The pounds 100,000 fight for a son's care

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The Independent Online
The father of a physically disabled and mentally ill man took Surrey social services to the High Court to compel them to give his son the care he needed.

Mental health bodies claim the case, likely to cost the taxpayer up to pounds 100,000, exposes shortcomings in the Government's care in the community programme, despite ministerial warnings to social services and health authorities to tighten up procedures.

Andrew Richardson, 35, who suffers from cerebral palsy, schizophrenia and severe epilepsy, claims he has only been promised an assessment at the Royal Hospital for Neurodisability in Putney, southwest London, after leave for a judicial review of his plight was granted. Surrey social services denies it failed to provide for his needs.

His combination of physical disabilities and mental illness has made it difficult to find him suitable community care. He has absconded from residential care, slashed his throat and drunk a bottle of aftershave in a suicide bid. Parents Don and Edwina Richardson, of East Molesey, Surrey, also have a mentally handicapped son and cannot cope with Andrew at home.

In June 1994, Surrey social services sent him to The Summers, a residential home for the physically disabled. ''The place was so inappropriate , he became desperate for help and ran away,'' explained Mr Richardson. ''After 18 months there, he drank the aftershave.''

After the suicide attempt, Andrew was admitted in January to an acute pyschiatric ward at Tolworth Hospital, near Surbiton. The hospital fixed a discharge date for 29 March, and he was only offered accommodation at The Summers.

The Richardsons challenged the decision of the Kingston and District Community NHS Trust to discharge him and the failure of Surrey social services to provide suitable community care .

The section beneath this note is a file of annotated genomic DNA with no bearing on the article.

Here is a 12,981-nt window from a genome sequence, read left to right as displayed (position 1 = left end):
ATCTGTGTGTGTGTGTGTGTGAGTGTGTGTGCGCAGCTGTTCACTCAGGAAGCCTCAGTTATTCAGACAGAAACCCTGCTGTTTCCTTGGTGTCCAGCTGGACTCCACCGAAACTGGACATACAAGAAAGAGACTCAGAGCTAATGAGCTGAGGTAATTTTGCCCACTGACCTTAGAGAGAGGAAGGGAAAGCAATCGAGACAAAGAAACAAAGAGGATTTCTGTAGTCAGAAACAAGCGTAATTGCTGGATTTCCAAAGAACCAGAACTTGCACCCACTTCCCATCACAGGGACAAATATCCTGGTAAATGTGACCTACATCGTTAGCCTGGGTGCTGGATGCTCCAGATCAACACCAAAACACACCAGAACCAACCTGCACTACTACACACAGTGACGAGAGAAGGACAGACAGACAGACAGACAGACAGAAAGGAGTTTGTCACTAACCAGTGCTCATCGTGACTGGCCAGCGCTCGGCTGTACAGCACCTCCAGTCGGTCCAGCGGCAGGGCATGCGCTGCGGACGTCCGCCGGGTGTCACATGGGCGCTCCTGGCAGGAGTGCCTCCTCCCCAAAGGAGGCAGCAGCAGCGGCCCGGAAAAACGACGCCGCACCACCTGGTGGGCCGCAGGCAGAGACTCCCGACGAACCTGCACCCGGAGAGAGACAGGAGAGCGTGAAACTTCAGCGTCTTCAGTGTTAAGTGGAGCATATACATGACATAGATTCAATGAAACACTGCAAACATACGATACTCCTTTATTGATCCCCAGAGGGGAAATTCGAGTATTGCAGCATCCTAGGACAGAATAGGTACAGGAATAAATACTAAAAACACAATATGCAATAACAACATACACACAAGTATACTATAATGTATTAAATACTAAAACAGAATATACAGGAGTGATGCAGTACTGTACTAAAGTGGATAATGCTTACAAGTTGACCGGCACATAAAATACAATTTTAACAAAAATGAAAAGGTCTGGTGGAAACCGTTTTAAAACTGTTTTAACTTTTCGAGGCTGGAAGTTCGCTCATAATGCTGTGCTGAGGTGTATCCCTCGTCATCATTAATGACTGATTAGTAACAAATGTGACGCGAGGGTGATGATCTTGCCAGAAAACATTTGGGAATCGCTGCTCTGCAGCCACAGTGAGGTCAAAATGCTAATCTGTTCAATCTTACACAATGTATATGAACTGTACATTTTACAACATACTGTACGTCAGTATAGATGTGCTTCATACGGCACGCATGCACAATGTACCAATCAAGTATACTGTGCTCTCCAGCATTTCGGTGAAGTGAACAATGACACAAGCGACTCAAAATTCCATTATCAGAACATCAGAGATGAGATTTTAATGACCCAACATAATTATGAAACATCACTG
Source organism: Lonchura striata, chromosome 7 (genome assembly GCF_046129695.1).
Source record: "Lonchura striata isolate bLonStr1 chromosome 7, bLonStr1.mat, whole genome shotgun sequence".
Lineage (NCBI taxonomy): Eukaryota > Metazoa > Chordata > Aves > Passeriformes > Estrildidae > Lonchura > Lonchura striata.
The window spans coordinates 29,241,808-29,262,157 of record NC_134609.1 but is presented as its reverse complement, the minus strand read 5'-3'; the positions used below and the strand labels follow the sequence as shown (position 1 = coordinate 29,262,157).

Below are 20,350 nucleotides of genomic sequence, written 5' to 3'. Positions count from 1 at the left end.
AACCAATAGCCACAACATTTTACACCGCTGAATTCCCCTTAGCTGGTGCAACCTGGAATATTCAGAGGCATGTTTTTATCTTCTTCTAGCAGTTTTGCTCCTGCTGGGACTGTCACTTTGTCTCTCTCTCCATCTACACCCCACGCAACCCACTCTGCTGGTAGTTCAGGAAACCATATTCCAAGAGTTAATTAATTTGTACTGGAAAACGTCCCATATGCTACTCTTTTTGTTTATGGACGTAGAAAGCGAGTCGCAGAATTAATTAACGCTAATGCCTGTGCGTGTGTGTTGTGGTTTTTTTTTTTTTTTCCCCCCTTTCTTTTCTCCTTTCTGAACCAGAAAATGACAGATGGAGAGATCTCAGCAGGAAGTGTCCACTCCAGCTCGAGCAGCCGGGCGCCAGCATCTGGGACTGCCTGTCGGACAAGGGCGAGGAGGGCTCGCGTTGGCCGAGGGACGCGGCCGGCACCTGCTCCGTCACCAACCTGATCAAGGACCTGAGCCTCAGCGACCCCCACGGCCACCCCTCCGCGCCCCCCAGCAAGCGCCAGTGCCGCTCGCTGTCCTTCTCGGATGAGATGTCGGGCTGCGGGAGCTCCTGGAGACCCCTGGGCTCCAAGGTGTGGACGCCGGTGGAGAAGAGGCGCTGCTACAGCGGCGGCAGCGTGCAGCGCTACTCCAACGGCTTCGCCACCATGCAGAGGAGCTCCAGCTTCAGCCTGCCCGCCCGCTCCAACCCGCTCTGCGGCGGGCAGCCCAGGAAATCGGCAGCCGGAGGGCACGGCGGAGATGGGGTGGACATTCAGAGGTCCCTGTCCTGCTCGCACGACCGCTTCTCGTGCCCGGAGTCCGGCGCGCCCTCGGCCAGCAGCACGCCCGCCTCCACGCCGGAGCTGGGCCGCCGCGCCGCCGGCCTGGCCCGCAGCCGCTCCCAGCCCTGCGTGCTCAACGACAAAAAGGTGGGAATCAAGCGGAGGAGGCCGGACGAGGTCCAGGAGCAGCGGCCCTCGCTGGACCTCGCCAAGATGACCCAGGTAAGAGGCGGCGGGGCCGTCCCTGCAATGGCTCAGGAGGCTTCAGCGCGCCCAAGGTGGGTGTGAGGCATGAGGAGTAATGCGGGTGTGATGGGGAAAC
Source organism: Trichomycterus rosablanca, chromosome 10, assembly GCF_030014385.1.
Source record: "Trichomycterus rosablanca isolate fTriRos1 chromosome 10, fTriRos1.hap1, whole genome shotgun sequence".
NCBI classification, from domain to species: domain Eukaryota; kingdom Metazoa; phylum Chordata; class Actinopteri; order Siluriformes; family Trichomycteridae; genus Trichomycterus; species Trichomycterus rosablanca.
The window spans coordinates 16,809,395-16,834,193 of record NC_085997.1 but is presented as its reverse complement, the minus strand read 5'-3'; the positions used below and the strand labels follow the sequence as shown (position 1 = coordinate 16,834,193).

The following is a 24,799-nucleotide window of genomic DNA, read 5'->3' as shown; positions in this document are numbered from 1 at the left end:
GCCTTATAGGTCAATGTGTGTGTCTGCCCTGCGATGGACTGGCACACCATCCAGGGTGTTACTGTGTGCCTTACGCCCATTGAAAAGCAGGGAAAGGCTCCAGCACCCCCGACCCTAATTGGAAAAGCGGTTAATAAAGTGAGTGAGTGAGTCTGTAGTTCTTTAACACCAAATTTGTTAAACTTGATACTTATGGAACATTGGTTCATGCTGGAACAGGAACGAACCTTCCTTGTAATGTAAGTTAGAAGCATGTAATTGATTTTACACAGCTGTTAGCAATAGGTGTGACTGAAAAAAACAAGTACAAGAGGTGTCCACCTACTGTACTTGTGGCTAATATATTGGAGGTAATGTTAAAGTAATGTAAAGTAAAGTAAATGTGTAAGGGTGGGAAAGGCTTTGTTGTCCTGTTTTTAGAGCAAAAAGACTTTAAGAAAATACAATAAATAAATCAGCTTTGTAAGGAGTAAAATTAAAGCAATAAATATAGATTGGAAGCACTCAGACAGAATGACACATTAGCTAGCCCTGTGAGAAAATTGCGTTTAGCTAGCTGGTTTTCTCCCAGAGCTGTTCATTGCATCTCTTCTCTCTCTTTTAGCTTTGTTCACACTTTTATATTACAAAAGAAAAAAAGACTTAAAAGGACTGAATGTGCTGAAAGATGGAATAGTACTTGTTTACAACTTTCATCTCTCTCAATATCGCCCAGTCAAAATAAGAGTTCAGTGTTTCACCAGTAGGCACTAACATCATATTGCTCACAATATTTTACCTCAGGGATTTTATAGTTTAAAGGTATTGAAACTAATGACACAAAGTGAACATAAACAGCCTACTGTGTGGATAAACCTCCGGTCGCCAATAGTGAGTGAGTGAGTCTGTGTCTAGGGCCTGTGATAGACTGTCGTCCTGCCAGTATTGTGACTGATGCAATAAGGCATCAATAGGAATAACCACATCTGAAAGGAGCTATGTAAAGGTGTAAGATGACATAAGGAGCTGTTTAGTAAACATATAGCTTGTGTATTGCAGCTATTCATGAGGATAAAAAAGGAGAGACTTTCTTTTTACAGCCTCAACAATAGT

In the High Court, Mr Justice Tucker granted leave for a judicial review of the decision and ordered Andrew remain at Tolworth until a package was agreed.

Last week, the matter still unresolved, his parents returned to the High Court and secured an undertaking from Surrey County Council that Andrew will stay at Tolworth until his transfer to Putney for a six-week assessment. If a stay in the rehabilitation unit works out, he could remain there, or, if deemed suitable, he could move into his own flat with 24-hour care. The case was adjourned and costs are in dispute.

His parents are furious. ''We suggested to social services that Andrew should go to Putney 18 months ago but were told it was unsuitable,'' said Mr Richardson. ''It has taken months of stress and it looks like pounds 100,000 to make them see sense.''

Their solicitor, Nicola Mackintosh, claimed Surrey only took steps to provide a care package in the run up to the court hearing, and Tolworth breached its discharge procedures, which both refute.

She claimed that both the NHS trust and the county council flouted policy guidance accompanying the NHS and Community Care Act 1990, which came into force in April 1993 and recommended close links between health authorities and social services to help elderly or disabled people to live as independently as possible.

The Department of Health also insists under the Care Programme Approach that the mentally ill living in the community are as much the responsibility of the hospital as they are of social services.

June McKerrow, director of the Mental Health Foundation, claims patients often find themselves trapped in the middle between two warring factions. ''There are not enough resources or care places so there is no point talking about the CPA process. This case is a sad reflection of the problem.'' Brian Parrott, director of Surrey social services, said his department had worked tirelessly to draw up a care package for Andrew.

Fred Little, chief executive of the Kingston and District Community NHS Trust, said: ''The fundamental disagreement in this case was over the type of accommodation Mr Richardson was to be discharged into. The Trust had no intention of discharging him without first ensuring that proper arrangements for his care were in place.''

In the waiting room of his ward, Andrew Richardson shuffled in his wheelchair. ''I would rather kill myself than go back to where I was before,'' he said. ''My condition is more controlled. The only way it can stay like that is in a proper home.''

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